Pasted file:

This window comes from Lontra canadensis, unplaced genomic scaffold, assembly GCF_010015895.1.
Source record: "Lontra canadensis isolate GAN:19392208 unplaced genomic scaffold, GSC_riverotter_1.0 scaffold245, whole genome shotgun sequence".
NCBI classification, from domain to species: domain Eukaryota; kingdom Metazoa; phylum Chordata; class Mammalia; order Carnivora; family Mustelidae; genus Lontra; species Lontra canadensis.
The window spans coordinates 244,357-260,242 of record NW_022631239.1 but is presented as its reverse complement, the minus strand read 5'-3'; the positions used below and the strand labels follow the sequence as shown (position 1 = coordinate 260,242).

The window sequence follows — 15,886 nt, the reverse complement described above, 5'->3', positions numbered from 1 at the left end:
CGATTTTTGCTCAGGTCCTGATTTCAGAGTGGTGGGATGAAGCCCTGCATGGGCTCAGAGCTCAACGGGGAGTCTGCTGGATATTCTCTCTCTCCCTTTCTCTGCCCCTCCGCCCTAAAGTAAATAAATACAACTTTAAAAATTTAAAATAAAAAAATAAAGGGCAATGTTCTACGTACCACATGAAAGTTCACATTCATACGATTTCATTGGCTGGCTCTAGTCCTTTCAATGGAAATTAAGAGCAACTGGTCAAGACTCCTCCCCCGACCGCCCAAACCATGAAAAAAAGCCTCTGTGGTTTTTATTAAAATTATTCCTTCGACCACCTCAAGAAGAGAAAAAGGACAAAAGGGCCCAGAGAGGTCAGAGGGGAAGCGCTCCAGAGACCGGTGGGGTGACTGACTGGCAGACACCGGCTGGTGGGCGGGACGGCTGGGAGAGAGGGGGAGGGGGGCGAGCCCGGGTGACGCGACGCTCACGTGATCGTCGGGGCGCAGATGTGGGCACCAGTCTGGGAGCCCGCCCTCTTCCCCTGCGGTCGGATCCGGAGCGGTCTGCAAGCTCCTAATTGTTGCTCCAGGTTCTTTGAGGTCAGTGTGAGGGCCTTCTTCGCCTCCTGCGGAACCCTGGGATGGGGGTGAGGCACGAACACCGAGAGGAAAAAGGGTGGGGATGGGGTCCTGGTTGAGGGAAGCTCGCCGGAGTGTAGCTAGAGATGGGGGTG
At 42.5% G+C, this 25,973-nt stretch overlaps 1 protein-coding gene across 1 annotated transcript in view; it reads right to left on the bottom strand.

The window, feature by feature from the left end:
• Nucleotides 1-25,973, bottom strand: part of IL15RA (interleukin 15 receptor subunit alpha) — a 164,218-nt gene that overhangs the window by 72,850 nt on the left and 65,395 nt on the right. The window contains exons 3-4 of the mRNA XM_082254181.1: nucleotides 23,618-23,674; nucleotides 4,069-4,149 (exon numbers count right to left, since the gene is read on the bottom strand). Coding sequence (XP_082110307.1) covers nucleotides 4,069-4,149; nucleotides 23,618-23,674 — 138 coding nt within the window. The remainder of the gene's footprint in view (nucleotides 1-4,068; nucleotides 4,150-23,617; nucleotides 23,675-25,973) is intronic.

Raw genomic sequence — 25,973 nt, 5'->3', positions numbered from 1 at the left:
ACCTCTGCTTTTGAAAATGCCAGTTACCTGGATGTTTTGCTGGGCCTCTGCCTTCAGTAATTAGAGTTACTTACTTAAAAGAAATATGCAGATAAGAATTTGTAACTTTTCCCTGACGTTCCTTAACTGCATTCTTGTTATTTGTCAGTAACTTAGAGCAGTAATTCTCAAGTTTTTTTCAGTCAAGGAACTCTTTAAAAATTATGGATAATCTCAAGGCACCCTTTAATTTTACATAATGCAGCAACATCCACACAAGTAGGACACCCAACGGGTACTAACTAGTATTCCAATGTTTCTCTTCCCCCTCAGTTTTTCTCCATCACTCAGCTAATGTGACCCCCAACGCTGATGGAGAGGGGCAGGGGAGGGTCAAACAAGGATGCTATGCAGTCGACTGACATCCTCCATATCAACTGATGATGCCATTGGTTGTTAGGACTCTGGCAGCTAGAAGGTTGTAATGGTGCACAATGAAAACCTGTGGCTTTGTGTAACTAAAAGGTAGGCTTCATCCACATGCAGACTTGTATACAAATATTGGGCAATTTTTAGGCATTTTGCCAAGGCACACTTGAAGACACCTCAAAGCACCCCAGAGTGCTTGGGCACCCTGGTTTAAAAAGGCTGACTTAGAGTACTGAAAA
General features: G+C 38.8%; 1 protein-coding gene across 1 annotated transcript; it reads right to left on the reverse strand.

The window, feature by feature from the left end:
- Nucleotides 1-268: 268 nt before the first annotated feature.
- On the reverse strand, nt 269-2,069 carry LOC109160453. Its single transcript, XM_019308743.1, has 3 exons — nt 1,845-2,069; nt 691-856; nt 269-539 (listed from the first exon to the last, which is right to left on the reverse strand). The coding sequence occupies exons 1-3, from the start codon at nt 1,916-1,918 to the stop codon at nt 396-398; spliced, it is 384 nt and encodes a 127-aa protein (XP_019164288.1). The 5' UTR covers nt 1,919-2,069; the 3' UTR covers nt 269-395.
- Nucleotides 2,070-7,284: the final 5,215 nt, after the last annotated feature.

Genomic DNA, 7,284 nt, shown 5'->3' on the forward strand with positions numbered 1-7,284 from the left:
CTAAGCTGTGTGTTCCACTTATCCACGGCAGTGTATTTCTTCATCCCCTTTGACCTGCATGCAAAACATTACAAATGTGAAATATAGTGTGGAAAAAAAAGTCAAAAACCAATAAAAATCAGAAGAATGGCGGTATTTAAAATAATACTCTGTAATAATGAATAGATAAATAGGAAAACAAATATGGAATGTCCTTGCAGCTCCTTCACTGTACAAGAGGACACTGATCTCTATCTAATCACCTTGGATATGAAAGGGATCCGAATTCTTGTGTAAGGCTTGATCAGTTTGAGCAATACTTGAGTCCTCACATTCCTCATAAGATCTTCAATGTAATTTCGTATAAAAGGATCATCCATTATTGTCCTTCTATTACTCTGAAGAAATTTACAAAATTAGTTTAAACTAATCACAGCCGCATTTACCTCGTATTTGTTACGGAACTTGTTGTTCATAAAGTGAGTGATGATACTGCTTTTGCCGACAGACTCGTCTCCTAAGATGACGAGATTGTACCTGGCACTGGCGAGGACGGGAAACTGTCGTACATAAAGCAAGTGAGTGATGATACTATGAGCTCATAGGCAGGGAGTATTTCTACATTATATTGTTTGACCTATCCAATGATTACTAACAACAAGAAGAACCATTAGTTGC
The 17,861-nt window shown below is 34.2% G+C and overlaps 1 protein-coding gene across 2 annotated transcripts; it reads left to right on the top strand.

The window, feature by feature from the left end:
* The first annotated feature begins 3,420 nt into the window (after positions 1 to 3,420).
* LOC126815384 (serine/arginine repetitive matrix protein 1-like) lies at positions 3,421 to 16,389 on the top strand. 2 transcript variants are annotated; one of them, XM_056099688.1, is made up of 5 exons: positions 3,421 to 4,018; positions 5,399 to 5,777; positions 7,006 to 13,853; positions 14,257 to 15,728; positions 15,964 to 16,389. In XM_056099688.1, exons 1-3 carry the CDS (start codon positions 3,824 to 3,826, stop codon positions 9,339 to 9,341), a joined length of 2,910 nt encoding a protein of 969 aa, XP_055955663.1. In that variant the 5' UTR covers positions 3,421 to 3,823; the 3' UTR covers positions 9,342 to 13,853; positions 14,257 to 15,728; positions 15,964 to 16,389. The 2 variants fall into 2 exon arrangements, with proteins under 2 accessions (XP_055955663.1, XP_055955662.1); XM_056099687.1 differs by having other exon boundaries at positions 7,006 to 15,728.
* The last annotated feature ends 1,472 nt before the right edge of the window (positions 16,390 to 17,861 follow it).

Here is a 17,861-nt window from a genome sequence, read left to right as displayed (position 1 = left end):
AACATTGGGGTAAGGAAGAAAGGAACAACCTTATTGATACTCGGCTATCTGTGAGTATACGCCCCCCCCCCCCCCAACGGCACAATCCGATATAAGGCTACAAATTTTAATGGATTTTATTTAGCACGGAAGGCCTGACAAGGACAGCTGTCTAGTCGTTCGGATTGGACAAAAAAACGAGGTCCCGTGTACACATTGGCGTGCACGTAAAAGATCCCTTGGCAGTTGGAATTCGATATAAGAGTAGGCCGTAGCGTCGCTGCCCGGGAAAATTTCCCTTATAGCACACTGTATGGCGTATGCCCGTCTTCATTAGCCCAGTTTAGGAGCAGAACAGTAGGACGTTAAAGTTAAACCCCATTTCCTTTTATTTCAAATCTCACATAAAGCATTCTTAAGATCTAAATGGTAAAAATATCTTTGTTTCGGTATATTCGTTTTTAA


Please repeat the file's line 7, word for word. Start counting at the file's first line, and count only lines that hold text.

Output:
At 42.5% G+C, this 25,973-nt stretch overlaps 1 protein-coding gene across 1 annotated transcript in view; it reads right to left on the bottom strand.